Piper’s concluding thoughts from his book “Think.”

In finishing Piper’s book “Think” several weeks ago I wanted to share some brief thoughts about the book.  I haven’t read Piper in a while and to be quite honest, he’s not the typical Christian author; he writes with a level of insight and wisdom that necessitated me to many times go back and reread what he said so I could understand more clearly what I believed he was saying.  What’s ironic is the previous sentence is one such reason Piper writes his book: he is making a plea for Christian people to use the gift of the mind that God gave them to “embrace serious thinking as a means of serious knowing and love God and people” (Piper, pp. 179).

Instead of writing a summary-post on the book, which would require more thinking (hmm?), I’m simply going to share Piper’s concluding thoughts that I found helpful, encouraging and challenging.  Here they are:

He starts with “a plea to those who don’t love to think.”

  • Be thankful for thinkers – first, be humbly thankful for the countless benefits you enjoy both spiritually and naturally from those who have devoted their lives to the rigorous use of the mind.
  • Respect those who serve you with thinking – second, respect those who by inclination and calling devote time and effort to thinking for the sake of understanding the Bible and the world we live in.
  • Pray for the vulnerable thinkers – third, pray earnestly for the teachers and preachers and scholars in the churches and seminaries and colleges.
  • Avoid wrongheaded thinking – fourth, even thou you don’t often think about the way you think, try to avoid the worst mental mistakes in dealing with the Bible and those who teach it.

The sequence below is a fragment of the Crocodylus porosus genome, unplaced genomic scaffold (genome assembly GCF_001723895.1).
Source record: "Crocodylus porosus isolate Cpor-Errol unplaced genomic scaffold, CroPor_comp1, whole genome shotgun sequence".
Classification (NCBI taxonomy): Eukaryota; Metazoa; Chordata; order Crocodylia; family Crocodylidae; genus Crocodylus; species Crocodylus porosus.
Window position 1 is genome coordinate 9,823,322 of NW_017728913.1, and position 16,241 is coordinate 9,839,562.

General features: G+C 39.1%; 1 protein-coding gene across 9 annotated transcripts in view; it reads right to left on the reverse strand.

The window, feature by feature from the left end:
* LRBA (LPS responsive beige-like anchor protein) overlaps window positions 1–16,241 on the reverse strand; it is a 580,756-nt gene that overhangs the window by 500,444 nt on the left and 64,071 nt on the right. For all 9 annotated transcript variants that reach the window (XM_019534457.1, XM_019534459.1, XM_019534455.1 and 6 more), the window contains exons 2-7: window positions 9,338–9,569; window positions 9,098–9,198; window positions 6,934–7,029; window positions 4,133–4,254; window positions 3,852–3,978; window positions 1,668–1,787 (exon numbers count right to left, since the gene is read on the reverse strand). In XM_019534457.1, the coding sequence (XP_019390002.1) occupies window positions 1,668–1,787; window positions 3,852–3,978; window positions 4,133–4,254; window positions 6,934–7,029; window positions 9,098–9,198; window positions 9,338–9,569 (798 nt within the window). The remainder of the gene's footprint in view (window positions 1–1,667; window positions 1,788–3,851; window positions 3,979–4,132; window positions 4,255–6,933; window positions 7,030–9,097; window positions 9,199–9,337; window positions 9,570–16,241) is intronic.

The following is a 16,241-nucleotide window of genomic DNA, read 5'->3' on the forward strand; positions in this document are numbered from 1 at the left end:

• Read your Bible with joy – fifth, even though you are not self-conscious of your thought processes and see yourself as just an ordinary reader of the Bible, don’t let anything I (Piper) say keep you from doing that more and more.

He ends with “a plea to those who love to think.”

  • Think consciously for the glory of Christ – first, make all your thinking a partner in God’s ultimate purpose to magnify the supreme worth of his glory – the glory of Christ.
  • Become like little children – second, humble yourself under the mighty hand of God.
  • Enjoy the Word of God like gold and honey – third, delight yourself in the Word of God and day and night.
  • Think for the sake of love – fourth, make all your thinking an act of love for people.

I’m thankful I have men and women around me who love to think and who intentionally and unintentionally spur me on to think more seriously, intimately and hopefully, biblically about the myriad of things that I need to be thinking about.

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